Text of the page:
A giant five-master is caught on the rocks. Relive the terror and treachery that befell the many ship-wrecked mariners of the sailing era.
A ship and its crew is long overdue and in the cold gray dawn a would-be widow cursed the sea.
Derelicts have been known to wander the seas for years sailed but by a ghostly crew.
"The 13th Crossing"
In spite of ominous warnings, master Natas (Satan) of this ill-fated Cape Horner, set sail on Friday the 13th for his "13th Crossing." This work adorns the cover of Clary's popular book, "Superstitions of the Sea.
Visions of a ship masked by the fog....echoes of a bell in the distance...."Out There," out of the mist she is sighted once again.
Built in Hamburg, Germany in 1936, the German training vessel Horst Wessel was claimed as a war reparation by the U. S. Coast Guard in 1946 and renamed Eagle. Today, she proudly serves as the training vessel for the Coast Guard academy at New London, Connecticut.
"Flying Cloud - And Still a Record"
America's most famous clipper, FLYING CLOUD is portrayed in a gale during her record voyage. In spite of this calamity, a mutiny, and another later tempest, her astounding record time from New York, around Cape Horn to San Francisco was still made.
"Charles W. Morgan"
Now restored at Mystic Seaport, Connecticut, America's most famous whaler, the CHARLES W. MORGAN, is depicted during her first hunt in 1841.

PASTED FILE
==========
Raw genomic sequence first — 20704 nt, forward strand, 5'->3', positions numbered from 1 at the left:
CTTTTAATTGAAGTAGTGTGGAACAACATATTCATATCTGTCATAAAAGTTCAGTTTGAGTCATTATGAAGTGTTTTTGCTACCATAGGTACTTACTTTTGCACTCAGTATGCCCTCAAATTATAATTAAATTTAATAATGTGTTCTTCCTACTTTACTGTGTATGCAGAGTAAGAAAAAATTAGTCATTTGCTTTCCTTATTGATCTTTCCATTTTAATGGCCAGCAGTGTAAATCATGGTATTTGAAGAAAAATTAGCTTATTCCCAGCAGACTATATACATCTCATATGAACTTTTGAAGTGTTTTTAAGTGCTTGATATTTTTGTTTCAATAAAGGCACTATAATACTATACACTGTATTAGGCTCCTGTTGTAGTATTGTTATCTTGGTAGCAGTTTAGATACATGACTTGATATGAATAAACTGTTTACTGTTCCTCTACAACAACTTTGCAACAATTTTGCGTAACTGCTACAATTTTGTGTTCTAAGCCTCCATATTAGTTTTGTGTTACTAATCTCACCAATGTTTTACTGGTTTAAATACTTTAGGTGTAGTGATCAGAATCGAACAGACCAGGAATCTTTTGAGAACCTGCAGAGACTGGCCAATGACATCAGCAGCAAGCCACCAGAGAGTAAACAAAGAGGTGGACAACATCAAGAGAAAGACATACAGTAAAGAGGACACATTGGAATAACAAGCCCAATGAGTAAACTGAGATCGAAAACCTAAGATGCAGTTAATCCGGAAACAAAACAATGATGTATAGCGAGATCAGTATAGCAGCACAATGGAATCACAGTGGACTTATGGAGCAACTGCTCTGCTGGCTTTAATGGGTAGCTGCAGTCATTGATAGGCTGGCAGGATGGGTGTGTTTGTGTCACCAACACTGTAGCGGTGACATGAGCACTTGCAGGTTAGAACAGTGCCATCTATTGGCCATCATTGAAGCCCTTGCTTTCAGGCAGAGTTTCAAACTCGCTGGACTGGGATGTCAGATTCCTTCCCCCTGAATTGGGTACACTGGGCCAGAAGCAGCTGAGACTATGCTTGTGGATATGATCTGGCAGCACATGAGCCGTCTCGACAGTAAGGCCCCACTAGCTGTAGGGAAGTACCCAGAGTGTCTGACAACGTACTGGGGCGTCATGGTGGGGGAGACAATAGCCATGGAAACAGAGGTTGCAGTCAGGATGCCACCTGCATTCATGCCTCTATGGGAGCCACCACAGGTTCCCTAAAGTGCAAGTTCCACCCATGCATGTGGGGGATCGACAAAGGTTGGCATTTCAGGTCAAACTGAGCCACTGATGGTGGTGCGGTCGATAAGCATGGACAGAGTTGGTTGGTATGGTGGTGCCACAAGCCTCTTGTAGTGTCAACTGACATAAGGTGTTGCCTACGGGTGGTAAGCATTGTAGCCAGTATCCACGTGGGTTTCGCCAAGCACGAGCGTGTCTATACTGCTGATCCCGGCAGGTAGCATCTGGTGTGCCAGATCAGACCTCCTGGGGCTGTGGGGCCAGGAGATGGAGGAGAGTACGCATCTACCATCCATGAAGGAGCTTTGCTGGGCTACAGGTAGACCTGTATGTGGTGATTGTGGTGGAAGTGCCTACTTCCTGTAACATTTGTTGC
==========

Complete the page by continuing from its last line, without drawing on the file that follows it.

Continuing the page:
The renowned fishing schooner that adorns the Canadian fifty-cent collector stamp and ten cent coin.
"Close The Enemy"
Close up action aboard USS CONSTITUTION during her battle with HMS JAVA, December 29, 1812. Believed to be the only pictorial of how it may have appeared on the decks of Old Ironsides during battle. A sliver of wood from CONSTITUTION is presented with each print.
"The Naming of Old Ironsides"
The battle between USS CONSTITUTION and HMS GUERRIERE during which the name "Ironsides" originated. Included with each print is an actual sliver of wood from the USS CONSTITUTION.
"Belle At Sunrise"
Clary's breathtaking portrayal of a Cape Horner at sunrise.
This Cape Horner captured in moonlight will enchant those who love the true lore of the sea.
The largest sailing ship to have sailed the Great Lakes and the first five-master in the world, this brigantine was built in Toledo in 1881. She once beat the steamer time from Toledo to Buffalo.
Sailing twenty years before the MONITOR and the MERRIMAC, the USS MICHIGAN, built at Erie in 1843, was the U. S. Navy's first iron ship.
"Lake Erie Battle"
"We have met the enemy and they are ours," said Oliver Hazard Perry after his victory over the British on Lake Erie, September 10, 1813.
Typical of the lumber schooners which plied the Great Lakes, the LUCIA SIMPSON was one of the last sailing ships on Lake Michigan.
Still sailing in 1943, the Nova Scotian built J. T. WING was the last commercial schooner to sail the Great Lakes.